The growth of Tyrannosaurus rex

Tyrannosaurus rex ontogram. From Carr 2020.

Tyrannosaurus rex is the most iconic dinosaur of all timeIt was discovered in the Hell Creek Formation by Barnum Brown in 1902, and later described  by Henry Fairfield Osborn in 1905. Osborn actually named two large Hell Creek tyrannosaurids, T. rex and Dynamosaurus imperiosus. He later realized that Dynamosaurus imperiosus and Tyrannosaurus rex were synonymous, but Tyrannosaurus has priority, as it preceded Dynamosaurus in the description (Osborn, 1906). Over he past 20 years, morphological, histological and functional studies expanded our knowledge of the T. rex and its closest relatives.

Much attention has focused on how T. rex achieved such massive size and how their skeletons changed during the transition from embryo to adult. Previous studies estimate that during its growth cycle, T. rex grew at almost 2.5 kilograms per day for about 14 years. This extraordinary rapid growth rate sets T. rex apart from other tyrannosaur species like Albertosaurus and Gorgosaurus.

 

Skulls of the basal tyrannosauroids Guanlong (A), Dilong (B); Skulls of juvenile (C) and adult (D)Tyrannosaurus. All scale bars equal 10 cm. (Adapted from Brusatte et. al., 2010)

A new study by Thomas Carr reconstructs the growth series of T. rex. using an ontogram, the ontogenetic equivalent of cladogram, that shows the distinctives growth stages. The ontogram is composed of 21 growth stages. The growth series of T. rex was recovered using cladistic analysis based on an expanded dataset that includes chronological age, size, and size-independent cranial and postcranial characters. Five growth categories (juvenile, subadult, young adult, adult, senescent adult) were diagnosed based on histology, synontomorphies (the equivalent of a synapomorphy), and, in part, size and mass.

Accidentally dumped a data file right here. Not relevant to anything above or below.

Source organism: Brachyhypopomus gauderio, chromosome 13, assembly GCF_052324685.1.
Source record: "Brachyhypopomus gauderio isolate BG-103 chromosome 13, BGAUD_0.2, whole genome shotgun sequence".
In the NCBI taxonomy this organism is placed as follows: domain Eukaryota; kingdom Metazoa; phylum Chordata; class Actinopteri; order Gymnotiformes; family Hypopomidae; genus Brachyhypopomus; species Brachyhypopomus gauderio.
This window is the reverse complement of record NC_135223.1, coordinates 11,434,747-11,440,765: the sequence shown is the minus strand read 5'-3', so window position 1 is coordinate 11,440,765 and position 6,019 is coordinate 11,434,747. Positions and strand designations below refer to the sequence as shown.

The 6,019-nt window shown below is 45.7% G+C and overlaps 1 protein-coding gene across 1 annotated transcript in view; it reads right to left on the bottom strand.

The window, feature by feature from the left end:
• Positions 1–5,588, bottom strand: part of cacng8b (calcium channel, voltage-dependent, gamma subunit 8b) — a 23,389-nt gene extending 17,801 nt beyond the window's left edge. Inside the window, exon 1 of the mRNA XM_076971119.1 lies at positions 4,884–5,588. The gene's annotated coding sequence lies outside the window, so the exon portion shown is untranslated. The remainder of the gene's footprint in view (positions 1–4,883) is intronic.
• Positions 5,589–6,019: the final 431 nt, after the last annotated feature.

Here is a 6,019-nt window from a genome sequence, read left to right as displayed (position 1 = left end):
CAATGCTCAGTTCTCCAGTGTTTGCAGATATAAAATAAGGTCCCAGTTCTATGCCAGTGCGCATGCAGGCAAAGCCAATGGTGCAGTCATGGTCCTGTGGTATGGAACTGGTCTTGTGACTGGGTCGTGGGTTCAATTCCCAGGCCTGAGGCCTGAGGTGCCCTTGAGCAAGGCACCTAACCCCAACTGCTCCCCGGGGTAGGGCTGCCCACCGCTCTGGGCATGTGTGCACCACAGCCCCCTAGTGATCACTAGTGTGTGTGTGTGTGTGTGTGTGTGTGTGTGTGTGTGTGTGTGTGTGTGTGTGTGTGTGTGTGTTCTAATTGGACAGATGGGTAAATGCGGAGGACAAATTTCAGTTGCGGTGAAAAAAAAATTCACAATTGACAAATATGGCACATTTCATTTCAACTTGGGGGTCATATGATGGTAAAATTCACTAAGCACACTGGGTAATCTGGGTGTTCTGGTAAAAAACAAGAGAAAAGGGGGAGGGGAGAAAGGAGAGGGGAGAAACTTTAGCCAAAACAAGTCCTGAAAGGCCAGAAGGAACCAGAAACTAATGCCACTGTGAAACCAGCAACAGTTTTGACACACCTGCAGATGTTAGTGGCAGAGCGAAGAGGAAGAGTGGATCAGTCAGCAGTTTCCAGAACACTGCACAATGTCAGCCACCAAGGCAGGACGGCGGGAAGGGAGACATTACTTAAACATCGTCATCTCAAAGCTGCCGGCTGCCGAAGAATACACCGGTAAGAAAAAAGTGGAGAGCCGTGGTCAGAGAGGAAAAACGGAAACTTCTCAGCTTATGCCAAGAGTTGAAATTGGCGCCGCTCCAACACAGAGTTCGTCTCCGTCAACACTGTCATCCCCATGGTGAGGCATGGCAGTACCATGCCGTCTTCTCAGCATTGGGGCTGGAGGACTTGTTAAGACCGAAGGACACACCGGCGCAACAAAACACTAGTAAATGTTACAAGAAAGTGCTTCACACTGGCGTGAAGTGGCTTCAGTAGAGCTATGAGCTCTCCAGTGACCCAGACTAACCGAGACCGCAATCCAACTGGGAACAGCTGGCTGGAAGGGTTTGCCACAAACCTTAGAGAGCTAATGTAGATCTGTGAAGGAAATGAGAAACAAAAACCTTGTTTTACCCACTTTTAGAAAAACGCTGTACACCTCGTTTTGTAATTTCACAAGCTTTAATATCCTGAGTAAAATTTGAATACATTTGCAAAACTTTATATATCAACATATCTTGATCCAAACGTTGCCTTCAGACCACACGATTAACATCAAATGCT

Tyrannosaurids are united by a conservative pattern of growth in which the skulls of juveniles were entirely reshaped during ontogeny. The sequence has been reconstructed by cladistic analysis. During the growth of an individual species, the skull and the jaws deepened, pneumatic bones inflated, the ornamented structures enlarged and coarsened, the sutural surfaces deepened and became more rugose, and the teeth became larger and thicker. In the post-cranial skeleton the most notably change is the shortned of the forearm. The new study shows that the number of growth changes generally decreases during adulthood. Additionally, changes to the pectoral girdle and pes are dominant early in ontogeny. Similarily, the transition from a long and low skull to a stout and deep skull occurred rapidly within a 2-year time span.

 

References:

Carr TD. 2020. A high-resolution growth series of Tyrannosaurus rex obtained from multiple lines of evidence. PeerJ 8:e9192 https://doi.org/10.7717/peerj.9192

Brusatte SL, Norell MA, Carr TD, Erickson GM, Hutchinson JR, et al. (2010) Tyrannosaur paleobiology: new research on ancient exemplar organisms. Science 329: 1481–1485. doi: 10.1126/science.1193304

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